Scored evocatively by the talented John Harrison, who would lend an equally memorable soundtrack a couple of years down the road for Romero’s Day Of The Dead, and featuring lovely photography by frequent Romero collaborater Michael Gornick, Creepshow is stylistically a winner through and through. The cast, including some of the most notable film and television actors of the period, Romero and King assembled is also one of the best to ever grace their films. I typically find that I like Romero best when he is working with more unknown faces but here, with such icons like Hal Holbrook, Leslie Nielson, and Ed Harris, everything seems to gel for him. Creepshow is a wonderfully acted film which is quite amazing considering the screenplay’s justifiably comic like dialogue and situations. Almost everyone without exception seems to fall effortlessly in the style of the film which is quite rare for these types of adaptations.

The main downfall I think for Creepshow is that the film seems unbalanced between some of the stories which are positively great (Something To Tide You Over) and those that fall flat (The Lonesome Death Of Jordy Verrill). Of course this was a hallmark of Creepy magazine but on film it still throws the tone and mood of the piece off, which is why I still think it works better watching it in sections.
My favorite episode, and I have no idea how this corresponds with other peoples take on it, is indeed Something To Tide You Over. Featuring a sinister laid back performance by Nielson, one of the most inventive and cruel double murders on film and a predictable but still extremely cool ending, Something To Tide You Over is a short little film I never tire of revisiting. Others suffer from being too slight (Jordy Verrill) to way too long (The Crate)…still none of the episodes are unwatchable and I prefer them all to the Michael Gornick directed follow up film from 1987, although admittedly I am nowhere near as familiar with this film.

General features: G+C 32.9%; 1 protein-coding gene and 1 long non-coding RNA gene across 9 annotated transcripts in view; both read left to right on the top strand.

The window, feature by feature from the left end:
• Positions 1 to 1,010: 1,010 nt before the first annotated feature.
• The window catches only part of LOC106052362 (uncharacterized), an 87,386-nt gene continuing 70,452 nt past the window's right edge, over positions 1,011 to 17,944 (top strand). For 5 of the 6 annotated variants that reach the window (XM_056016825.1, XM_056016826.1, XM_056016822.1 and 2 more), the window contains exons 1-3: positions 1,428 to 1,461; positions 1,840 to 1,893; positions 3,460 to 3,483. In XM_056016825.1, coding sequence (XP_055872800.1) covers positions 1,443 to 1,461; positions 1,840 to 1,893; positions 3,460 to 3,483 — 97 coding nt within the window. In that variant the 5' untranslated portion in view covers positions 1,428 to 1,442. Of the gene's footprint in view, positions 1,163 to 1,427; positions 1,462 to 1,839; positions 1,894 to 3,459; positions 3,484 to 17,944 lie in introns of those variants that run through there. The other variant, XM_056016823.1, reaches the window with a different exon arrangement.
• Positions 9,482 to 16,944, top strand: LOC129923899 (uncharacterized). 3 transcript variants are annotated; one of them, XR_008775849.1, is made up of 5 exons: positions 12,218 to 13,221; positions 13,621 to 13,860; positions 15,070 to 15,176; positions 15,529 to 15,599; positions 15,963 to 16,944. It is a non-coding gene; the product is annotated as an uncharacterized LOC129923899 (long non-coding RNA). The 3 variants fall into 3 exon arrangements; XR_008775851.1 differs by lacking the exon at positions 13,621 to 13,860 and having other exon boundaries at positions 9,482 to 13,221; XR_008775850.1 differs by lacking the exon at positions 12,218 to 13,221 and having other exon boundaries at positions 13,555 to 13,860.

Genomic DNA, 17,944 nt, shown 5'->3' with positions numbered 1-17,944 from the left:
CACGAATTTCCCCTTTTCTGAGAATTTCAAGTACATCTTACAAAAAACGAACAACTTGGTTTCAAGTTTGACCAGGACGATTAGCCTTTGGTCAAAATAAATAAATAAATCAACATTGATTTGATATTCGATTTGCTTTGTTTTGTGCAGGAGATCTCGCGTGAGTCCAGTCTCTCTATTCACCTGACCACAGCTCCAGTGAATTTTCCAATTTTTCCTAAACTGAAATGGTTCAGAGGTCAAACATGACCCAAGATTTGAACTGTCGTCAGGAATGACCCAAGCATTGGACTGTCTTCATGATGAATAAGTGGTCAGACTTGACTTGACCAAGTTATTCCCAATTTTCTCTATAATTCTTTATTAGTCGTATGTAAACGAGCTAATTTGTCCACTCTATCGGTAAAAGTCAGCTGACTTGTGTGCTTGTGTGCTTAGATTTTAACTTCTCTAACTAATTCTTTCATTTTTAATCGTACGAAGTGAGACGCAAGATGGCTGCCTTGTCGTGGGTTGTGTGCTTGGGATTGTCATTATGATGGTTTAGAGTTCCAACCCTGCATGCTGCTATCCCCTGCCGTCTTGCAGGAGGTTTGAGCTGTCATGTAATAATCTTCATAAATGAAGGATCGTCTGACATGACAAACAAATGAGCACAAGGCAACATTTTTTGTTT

Creepshow is of course also marked by the wonderful special effects work by Cletus Anderson and Ed Fountain. I am especially fond of the creature in The Crate and the EG Marshall bug infested dummy at the end that might look primitive to modern eyes but seem more and refreshing year after year as CGI becomes more and more prominent in horror films. Many of the makeup effects supervised by legendary Tom Savini, who also has a nice cameo at the end of the film, are also very well done and totally unforgettable.
Creepshow had over ten minutes cut out of it originally including some heavier gore. The fact that there isn’t a special edition of the film out reincorporating this material is very disappointing. The film is still only available on an early bare bones Region 1 disc featuring a washed out and disappointing print. A Region 2 special edition is available and the extras on it look out of sight.